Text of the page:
There is no use blaming cutting producers, the rooting station or others for problems, because zero tolerance is hard, if not impossible, to achieve.
It has to be understood that a lot is done to try to minimize ‘hitchhikers’, but just like the growers of the end product, cuttings producers are dealing with the same issues around resistant pest populations.
Recently a study was done in Canada by a student at the University of Guelph. A year-round potted chrysanthemum grower was followed for eight months and samples were taken every two weeks of his incoming cuttings of five different cultivars. Samples were washed out in the lab and not one sample was free of thrips, and in some samples three adult thrips per cuttings were found. This was visually almost undetectable.
The understanding of what a ‘clean’ cutting or propagative material means is also changing. Historically it meant no pest problems, and the word “zero tolerance” was, and still is, used often. However, with more and more ornamental growers adapting BCAs into their pest management programs, pesticide residues are also a growing concern.
Some pesticides can have negative residual effects on BCAs, which make a start with BCAs more challenging. As an example, many poinsettia growers struggled with whitefly in 2012, right from the start of the crop. Cuttings arrived with higher levels than previous years, but when tissue samples from 10 different growers in Canada were sent to a lab and tested for residue testing, they found no less than 24 different active ingredients of insecticides and an additional 20 active ingredients of fungicides.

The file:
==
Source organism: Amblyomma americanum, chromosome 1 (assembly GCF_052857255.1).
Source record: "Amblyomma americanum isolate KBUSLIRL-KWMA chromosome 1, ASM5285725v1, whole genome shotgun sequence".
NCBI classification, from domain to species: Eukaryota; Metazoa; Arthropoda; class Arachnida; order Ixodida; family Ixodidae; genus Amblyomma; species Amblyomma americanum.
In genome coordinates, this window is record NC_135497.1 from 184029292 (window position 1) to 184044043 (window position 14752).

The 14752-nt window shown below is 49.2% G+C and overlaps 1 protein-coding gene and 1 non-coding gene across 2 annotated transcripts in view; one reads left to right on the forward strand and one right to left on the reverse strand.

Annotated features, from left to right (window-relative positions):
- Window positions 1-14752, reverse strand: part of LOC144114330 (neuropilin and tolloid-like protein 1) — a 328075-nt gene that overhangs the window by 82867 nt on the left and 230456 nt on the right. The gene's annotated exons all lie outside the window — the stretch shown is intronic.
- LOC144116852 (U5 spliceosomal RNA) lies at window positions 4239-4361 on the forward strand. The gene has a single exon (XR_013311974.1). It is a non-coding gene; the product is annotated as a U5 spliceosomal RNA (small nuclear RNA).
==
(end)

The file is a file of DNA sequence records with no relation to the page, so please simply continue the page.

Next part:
More and more cuttings producers and rooting facilities are implementing BCAs or BCA-friendly pest management programs for their customers who are implementing BCAs in their pest management programs. This last part will also help to avoid further erosion of effective pesticide tools. Overuse of pesticides in stock plants in order to try to achieve zero tolerance can result in pesticide resistance and further erosion of the pesticides that are (still) effective, which won’t help when we really need them.
Thrips and Viruses
It is well known that Western flower thrips are capable of transmitting TSWV and INSV. This is often mentioned as a concern when considering biological control. It is also in discussions around zero tolerance and thrips in propagation and production of cuttings. However, there are is lot of misunderstanding by many growers on the facts around
vectoring viruses. Adult thrips feeding on a TSWV-infected plant and then going on to a healthy plant will not vector the virus. As a matter of fact, once adults, they will never transmit the virus. In order for the virus to be vectored, thrips need to be on an infected plant during the larval stages in order to acquire the virus. Once that larva has completed its life cycle on that plant, pupates and then becomes an adult thrip, it can then transmit the virus for its entire life as an adult. When Amblyseius species are used to control thrips, most of the larvae do not even make it to the adult stage, and therefore limit the amount of new adults emerging that actually carry the virus. It is also known that agitating adult thrips (certain pesticides and extracts can do this) can increase the movement of adult thrips, including the ones carrying the virus, resulting in more plants being infected.